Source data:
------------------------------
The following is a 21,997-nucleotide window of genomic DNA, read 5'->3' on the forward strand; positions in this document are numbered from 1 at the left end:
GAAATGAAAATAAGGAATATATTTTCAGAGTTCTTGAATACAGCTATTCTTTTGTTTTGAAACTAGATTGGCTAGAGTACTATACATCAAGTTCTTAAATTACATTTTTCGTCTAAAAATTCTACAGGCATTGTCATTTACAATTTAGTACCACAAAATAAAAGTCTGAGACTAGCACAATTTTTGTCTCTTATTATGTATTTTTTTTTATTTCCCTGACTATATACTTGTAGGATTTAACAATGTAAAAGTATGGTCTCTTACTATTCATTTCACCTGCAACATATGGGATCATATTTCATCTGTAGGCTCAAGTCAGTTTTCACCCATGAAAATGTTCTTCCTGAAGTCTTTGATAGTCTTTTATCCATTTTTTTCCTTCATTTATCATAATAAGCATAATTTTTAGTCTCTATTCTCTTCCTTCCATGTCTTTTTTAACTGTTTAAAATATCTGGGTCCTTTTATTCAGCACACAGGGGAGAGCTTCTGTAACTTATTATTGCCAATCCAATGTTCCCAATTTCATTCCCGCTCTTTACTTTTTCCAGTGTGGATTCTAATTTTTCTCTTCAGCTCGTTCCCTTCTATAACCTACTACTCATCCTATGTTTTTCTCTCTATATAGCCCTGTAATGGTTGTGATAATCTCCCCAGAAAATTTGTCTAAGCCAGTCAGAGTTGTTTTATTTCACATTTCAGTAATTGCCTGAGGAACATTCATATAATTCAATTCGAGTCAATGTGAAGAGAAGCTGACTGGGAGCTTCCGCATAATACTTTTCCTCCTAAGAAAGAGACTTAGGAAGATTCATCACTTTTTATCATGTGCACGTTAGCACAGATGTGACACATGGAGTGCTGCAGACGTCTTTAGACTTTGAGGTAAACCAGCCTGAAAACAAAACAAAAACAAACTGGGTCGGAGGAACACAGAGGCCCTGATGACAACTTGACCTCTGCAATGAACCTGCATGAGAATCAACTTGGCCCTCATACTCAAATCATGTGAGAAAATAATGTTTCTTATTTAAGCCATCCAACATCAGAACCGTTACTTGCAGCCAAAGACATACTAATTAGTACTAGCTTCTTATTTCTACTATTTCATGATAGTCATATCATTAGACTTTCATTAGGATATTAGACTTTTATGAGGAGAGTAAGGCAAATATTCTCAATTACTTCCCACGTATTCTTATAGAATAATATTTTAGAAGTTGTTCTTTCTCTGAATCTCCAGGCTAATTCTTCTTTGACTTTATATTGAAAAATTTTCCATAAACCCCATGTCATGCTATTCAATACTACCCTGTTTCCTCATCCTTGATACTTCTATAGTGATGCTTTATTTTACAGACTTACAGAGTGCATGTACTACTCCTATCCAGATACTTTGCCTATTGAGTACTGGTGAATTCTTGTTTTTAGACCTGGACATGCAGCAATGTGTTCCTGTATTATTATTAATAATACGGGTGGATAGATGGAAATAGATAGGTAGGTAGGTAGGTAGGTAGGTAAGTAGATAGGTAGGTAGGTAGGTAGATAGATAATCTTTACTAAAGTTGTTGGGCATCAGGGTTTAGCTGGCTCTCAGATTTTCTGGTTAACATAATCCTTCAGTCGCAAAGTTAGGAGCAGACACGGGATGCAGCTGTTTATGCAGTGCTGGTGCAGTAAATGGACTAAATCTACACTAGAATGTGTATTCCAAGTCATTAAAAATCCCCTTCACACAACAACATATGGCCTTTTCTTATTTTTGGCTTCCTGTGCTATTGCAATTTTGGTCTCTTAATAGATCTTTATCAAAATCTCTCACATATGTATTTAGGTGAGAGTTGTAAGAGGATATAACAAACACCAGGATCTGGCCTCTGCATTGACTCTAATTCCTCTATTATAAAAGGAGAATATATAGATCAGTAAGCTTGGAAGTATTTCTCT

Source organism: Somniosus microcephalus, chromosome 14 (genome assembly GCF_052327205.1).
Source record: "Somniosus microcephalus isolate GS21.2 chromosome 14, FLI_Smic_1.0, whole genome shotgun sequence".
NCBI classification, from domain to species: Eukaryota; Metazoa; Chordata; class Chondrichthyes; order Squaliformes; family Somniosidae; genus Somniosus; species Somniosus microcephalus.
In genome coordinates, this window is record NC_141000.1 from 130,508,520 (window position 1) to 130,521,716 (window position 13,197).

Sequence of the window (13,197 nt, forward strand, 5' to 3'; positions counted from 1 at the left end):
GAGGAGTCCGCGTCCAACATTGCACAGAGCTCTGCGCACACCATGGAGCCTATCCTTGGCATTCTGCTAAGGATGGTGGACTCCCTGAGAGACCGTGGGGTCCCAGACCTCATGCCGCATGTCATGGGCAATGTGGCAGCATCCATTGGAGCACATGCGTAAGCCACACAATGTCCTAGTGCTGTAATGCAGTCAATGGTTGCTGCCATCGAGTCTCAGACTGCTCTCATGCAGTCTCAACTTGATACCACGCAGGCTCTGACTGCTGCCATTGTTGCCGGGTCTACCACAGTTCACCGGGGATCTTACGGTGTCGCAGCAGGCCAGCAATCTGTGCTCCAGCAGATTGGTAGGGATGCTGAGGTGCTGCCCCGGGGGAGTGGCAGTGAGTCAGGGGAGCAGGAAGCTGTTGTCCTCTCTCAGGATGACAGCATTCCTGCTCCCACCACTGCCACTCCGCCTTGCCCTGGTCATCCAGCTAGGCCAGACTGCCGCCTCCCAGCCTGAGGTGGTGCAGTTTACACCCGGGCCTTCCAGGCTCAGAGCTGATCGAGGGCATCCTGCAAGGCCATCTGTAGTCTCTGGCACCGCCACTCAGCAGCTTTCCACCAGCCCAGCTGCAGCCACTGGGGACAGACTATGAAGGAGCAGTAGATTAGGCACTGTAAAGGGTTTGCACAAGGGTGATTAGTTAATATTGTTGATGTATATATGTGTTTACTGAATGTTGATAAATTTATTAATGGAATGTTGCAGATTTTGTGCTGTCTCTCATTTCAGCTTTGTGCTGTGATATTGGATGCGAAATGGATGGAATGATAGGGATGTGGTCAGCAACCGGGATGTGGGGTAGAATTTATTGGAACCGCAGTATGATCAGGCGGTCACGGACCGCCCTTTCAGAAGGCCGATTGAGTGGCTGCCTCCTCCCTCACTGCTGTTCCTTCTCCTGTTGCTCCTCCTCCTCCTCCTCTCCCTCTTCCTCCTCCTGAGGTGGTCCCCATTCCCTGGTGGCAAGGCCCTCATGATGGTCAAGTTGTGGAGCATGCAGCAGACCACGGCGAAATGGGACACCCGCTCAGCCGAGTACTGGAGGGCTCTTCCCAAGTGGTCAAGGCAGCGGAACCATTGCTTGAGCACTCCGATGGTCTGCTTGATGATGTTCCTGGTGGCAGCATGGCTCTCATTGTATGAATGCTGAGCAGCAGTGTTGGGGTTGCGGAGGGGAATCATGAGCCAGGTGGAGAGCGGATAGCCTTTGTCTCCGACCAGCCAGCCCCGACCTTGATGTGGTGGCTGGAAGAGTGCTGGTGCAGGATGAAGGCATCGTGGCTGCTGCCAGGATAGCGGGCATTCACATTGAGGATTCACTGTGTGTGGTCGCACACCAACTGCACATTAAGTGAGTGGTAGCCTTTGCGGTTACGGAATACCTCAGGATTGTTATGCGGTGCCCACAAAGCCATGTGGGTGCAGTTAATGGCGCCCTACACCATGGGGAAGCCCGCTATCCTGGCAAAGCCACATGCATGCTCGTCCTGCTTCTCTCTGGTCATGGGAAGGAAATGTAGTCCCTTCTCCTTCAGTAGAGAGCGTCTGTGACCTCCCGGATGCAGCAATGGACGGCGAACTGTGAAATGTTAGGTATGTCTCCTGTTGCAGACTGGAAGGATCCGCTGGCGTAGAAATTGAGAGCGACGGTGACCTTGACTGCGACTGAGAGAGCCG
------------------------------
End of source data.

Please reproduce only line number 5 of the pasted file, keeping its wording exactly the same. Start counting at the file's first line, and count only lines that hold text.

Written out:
NCBI classification, from domain to species: Eukaryota; Metazoa; Chordata; class Chondrichthyes; order Squaliformes; family Somniosidae; genus Somniosus; species Somniosus microcephalus.